William Kunstler introduces his life. He recounts becoming a defender for the Chicago Eight, and his understanding that he would become the defense attorney for the 60s generation. He describes the confrontation, protest, and police brutality which brought about the trial, and the powerful prosecution the Chicago Eight would be up against. Citing questionable government tactics, secret communications, and a biased judge, Kunstler challenges the notion that the case was going to see a fair trial.
Kunstler describes the comings and goings of the Chicago Eight trial. He describes the speaking engagements that financed his pro bono work, his need to be alone outside of the courtroom, and his realization that the government was successfully keeping his clients out of their political work with a lengthy trial. Kunstler begins to describe his childhood and focuses on his father, a doctor who practiced during the Great Depression.
Continuing his train of thought, William Kunstler remembers his parents, as well as his siblings. He specifically talks about the rivalry he and his brother Michael had which continued throughout their undergraduate study, enlistment, and law school. Kunstler shares some humorous anecdotes from his school career and describes his choice to enlist and become a signal intelligence officer. While still enlisted, he married his first wife who accompanied him to his second post.
Enlistment during WWII finds William Kunstler trying to perform signal intelligence while in the heat of battle. After the war, he attends Columbia Law School, still harboring a deep sibling rivalry with his brother Michael. After law school, he delves into his famous career as a civil rights lawyer. Eventually, he finds himself working on Morton Sobell's appeal case. Sobell had been tried for espionage along with the Rosenbergs.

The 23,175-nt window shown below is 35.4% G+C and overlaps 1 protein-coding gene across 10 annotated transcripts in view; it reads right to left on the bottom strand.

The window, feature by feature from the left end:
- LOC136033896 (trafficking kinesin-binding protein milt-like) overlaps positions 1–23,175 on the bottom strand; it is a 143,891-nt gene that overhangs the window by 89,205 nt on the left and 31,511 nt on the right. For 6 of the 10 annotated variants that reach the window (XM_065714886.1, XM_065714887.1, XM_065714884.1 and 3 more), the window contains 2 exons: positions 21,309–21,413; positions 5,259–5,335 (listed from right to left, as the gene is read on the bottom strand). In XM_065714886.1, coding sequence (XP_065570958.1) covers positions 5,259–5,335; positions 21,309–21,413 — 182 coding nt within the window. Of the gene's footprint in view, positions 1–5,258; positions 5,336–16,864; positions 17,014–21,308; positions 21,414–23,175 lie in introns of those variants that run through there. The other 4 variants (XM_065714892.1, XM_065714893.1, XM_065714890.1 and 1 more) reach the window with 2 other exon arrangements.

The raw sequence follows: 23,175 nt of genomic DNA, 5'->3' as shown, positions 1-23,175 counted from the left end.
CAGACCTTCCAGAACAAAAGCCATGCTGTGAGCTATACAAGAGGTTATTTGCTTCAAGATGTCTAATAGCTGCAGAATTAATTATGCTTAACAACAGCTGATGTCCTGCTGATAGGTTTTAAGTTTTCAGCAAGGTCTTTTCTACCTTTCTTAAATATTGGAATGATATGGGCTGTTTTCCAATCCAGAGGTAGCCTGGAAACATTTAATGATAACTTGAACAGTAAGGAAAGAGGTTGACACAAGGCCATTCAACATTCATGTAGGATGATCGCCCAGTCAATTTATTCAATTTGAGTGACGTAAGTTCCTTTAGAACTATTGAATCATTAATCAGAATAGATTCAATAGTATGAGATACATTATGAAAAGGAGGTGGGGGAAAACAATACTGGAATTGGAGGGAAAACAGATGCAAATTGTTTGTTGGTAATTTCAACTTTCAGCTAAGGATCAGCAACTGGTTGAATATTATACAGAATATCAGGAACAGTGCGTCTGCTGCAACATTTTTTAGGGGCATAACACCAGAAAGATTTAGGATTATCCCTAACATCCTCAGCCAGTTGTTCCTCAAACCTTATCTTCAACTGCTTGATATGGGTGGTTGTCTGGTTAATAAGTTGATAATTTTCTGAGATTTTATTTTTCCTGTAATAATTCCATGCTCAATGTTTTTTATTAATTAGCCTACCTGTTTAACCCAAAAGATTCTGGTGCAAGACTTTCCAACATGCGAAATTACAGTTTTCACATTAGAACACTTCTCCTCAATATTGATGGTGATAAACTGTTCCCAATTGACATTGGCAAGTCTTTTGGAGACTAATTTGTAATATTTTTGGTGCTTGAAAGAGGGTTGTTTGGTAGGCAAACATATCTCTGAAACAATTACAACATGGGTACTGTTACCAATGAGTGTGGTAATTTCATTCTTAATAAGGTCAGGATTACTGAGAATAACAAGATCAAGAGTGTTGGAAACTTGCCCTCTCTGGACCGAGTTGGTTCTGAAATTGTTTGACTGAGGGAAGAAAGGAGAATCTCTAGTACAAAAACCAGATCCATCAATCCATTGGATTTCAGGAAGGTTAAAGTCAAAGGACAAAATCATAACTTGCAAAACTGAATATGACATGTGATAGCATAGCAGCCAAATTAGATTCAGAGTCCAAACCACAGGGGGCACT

William Kunstler hears of the Freedom Riders, and champions their cause along with the ACLU. He describes his practice of movement law, law used in order to gain the political objectives of the defendants. Not only would he argue for the rights of his clients, but also argue for their causes in court.
As Kunstler's career continues he takes on many more high profile cases he becomes acquainted with many influential figures of his time such as Stokely Carmichael, Rap Brown, congressman Adam Clayton Powell, and John Lennon. Kunstler remembers the Kent State shootings and what it meant to his generation. He remembers how he felt when he sawthe iconic photograph of a woman kneeling over one of the students who was killed during the shooting.
In this chapter, Kunstler launches into detail about the Attica Prison Riot of 1971. Arguing for better and fair treatment in correctional facilities, the inmates seized control of the prison for four days. Under orders from the New York governor, state police took back control of the prison in a violent attack which left 39 people dead.
William Kunstler talks about the contemporary justice system, corruption, and conflicts. He puts out a call to arms for defense lawyers to "fight fire with fire," and use the media to help win their battles. The constitutional rights of every citizen are worth fighting for, and Kunstler claims to be happy that always championed the "morally right" side of history.